Reproductive factors and their possible long-term health consequences in women

Research published today in BMC Medicine investigates the association between reproductive factors and women's long term health. Here to discuss the results further is co-author Melissa Merritt.


As a researcher working on ovarian cancer I have spent much time considering how reproductive factors influenced the risk of developing ovarian cancer. Reproductive events are an integral part of a woman’s life, beginning from the age when they begin to menstruate, considerations of contraception and child bearing, through to the menopause.

It was apparent that compared with the large number of research studies that had examined reproductive factors in relation to risk of developing women’s cancers (such as breast, endometrial and ovarian cancer); fewer studies have investigated how reproductive events influenced women’s long-term health.

What did we do?

The focus of our study, published today in BMC Medicine, was to evaluate a range of reproductive factors such as having children, breastfeeding, oral contraceptive use, and age at menarche, in relation to risk of all-cause mortality and cause-specific mortality.

This study used data from a large prospective cohort study, the European Investigation into Cancer and Nutrition, that included >500,000 men and women mostly from the general population who resided in ten European countries (1992-2000).

We hoped to provide insights to understand the influence that reproductive characteristics may have on women’s long-term health.

Our study evaluated the reproductive histories of 322,972 women. When participants enrolled in the study they completed questionnaires about their reproductive characteristics, other lifestyle factors and diet and they have been followed since their time of enrolment to identify participants who develop certain diseases including cancer and/or those who died. In this study we hoped to provide insights to understand the influence that reproductive characteristics may have on women’s long-term health.

What did we find?

Interesting findings from our study were that the risk of all-cause mortality was lower for women who had children versus never had children, those who had ever versus never breastfed, women that had used versus never used oral contraceptives (non-smokers only), and those who experienced their first menstrual period (menarche) at an older age.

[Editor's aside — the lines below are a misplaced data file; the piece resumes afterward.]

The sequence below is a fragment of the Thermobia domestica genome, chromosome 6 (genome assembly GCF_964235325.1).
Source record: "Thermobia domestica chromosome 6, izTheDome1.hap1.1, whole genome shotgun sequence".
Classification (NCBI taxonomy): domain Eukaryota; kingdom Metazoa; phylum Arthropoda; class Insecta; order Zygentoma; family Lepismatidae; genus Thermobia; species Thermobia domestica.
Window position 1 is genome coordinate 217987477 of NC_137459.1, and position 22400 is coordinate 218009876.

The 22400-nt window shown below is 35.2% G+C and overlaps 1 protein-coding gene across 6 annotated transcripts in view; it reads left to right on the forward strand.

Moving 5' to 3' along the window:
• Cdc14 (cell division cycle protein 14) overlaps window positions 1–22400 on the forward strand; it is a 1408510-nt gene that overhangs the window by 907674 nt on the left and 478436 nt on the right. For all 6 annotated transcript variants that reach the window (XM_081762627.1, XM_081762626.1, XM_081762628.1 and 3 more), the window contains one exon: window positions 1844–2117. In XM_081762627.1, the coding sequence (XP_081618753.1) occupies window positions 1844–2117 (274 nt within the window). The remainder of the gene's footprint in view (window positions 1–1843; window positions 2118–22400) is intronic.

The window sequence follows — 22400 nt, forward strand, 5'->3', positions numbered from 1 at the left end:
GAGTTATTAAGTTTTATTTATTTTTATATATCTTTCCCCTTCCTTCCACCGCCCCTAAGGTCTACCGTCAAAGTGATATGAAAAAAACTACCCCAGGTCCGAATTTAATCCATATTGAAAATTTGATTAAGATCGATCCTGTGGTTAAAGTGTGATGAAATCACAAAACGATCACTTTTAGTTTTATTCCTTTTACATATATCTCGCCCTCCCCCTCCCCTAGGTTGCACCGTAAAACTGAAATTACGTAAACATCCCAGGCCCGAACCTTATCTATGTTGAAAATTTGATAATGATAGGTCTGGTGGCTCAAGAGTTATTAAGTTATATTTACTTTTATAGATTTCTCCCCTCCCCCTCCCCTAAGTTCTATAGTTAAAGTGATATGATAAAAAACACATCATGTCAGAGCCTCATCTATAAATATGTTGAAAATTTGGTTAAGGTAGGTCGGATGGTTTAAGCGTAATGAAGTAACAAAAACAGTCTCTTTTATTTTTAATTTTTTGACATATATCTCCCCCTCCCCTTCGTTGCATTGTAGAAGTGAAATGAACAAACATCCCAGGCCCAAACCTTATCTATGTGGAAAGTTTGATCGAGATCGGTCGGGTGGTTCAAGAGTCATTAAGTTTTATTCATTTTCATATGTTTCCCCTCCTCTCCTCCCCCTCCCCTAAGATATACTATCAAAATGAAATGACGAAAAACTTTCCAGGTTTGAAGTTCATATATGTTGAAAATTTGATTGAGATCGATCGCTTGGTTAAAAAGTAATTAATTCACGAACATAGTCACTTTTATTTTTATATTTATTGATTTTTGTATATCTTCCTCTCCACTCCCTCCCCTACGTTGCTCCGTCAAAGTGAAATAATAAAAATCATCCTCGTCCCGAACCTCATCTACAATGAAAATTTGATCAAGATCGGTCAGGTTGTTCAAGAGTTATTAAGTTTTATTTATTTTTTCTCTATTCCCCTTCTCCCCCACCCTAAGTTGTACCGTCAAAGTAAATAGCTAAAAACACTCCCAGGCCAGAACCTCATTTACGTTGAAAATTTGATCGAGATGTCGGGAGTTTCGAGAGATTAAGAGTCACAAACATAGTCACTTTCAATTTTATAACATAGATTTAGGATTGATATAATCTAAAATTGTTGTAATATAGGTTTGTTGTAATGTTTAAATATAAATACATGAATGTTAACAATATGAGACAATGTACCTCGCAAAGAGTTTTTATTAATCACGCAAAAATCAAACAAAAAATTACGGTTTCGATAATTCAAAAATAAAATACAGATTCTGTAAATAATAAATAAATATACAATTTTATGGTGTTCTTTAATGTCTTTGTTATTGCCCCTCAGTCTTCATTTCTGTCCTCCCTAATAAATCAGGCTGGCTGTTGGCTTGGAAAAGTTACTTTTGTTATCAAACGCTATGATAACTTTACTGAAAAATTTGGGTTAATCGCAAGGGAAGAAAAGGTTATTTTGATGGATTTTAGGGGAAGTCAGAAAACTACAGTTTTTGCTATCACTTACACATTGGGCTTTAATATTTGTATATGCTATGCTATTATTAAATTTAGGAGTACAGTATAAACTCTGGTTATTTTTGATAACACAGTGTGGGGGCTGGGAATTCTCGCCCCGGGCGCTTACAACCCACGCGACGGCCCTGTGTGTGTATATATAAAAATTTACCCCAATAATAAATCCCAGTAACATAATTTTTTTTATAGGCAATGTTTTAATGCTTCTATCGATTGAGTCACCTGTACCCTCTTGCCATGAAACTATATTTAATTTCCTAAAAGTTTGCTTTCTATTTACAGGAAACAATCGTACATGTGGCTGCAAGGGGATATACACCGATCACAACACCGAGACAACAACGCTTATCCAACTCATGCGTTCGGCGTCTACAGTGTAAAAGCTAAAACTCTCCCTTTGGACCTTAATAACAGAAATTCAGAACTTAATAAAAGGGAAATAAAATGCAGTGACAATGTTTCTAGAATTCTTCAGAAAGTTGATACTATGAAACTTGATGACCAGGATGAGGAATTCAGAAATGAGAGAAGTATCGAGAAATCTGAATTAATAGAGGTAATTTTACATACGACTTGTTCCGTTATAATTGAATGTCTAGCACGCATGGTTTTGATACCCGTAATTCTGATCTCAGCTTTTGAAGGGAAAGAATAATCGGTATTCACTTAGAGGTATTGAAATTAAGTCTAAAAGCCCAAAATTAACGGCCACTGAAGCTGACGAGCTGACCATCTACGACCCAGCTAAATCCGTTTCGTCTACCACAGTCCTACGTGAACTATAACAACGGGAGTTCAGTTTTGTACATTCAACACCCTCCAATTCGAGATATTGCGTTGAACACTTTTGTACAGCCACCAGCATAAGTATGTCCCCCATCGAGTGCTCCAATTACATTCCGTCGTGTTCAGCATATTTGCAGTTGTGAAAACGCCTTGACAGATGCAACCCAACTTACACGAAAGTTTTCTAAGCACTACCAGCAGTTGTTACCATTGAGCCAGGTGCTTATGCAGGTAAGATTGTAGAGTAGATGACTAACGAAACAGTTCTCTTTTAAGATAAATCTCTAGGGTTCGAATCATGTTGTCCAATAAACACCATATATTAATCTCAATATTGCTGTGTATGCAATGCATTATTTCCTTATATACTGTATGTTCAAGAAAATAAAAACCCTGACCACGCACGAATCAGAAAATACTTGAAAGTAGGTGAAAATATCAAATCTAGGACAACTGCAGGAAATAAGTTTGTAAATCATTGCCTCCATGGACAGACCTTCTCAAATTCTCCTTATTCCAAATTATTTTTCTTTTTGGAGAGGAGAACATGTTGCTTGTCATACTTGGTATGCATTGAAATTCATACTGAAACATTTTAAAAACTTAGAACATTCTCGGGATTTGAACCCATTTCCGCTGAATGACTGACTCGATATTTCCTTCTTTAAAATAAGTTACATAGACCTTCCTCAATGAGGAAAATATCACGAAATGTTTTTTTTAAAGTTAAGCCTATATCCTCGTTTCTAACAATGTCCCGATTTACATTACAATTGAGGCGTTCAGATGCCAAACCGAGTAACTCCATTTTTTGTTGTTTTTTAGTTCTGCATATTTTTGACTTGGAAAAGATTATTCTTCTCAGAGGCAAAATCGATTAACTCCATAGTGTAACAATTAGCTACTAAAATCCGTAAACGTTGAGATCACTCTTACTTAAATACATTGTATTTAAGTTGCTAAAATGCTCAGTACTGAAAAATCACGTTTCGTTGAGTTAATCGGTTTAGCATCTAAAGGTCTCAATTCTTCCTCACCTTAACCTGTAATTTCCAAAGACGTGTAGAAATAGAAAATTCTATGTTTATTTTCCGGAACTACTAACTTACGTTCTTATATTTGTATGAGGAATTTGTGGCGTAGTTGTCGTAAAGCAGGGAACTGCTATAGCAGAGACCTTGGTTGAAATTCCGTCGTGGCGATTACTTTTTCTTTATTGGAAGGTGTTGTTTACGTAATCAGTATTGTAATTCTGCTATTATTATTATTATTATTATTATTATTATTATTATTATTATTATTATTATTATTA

What is interesting to consider is how these reproductive factors may relate to mortality risk. For example, we and others, such as articles published here and here) observed that a later age at menarche was associated with a lower risk of all-cause, total cancer and circulatory disease mortality.

Hypothesized mechanisms that could explain the possible link between the age at menarche for example and risk of mortality outcomes later in life are that having an early age at menarche may be associated with: higher blood pressure and glucose intolerance; or increased body fat in early adulthood; or obesity in adulthood.

The future of our findings

Results from our study could be used to assist in the development of strategies to improve the long-term health of women. One of the biggest challenges is that reproductive factors themselves are not modifiable (as compared with other lifestyle factors that you could possibly change like diet and exercise levels).

However, it may be possible to mimic the effects of a reproductive exposure if the relevant biological mechanisms can be identified.

For example, it is known that breastfeeding protects against breast cancer development, therefore if studies can identify the underlying mechanisms for this association then it may be possible to develop a drug that mimics the effects of breastfeeding on the breast.

Along these lines, an important area to expand on this research is to clarify the mechanisms that link these reproductive exposures to mortality risk.

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One Comment

Tina Agoestina

Maternal mortality in the developing countries is very high, it is 99 % of the total mat death in the world, mostly caused by direct obstetrics. Research is very important to be conducted but there are many shortages in poor countries to do it.

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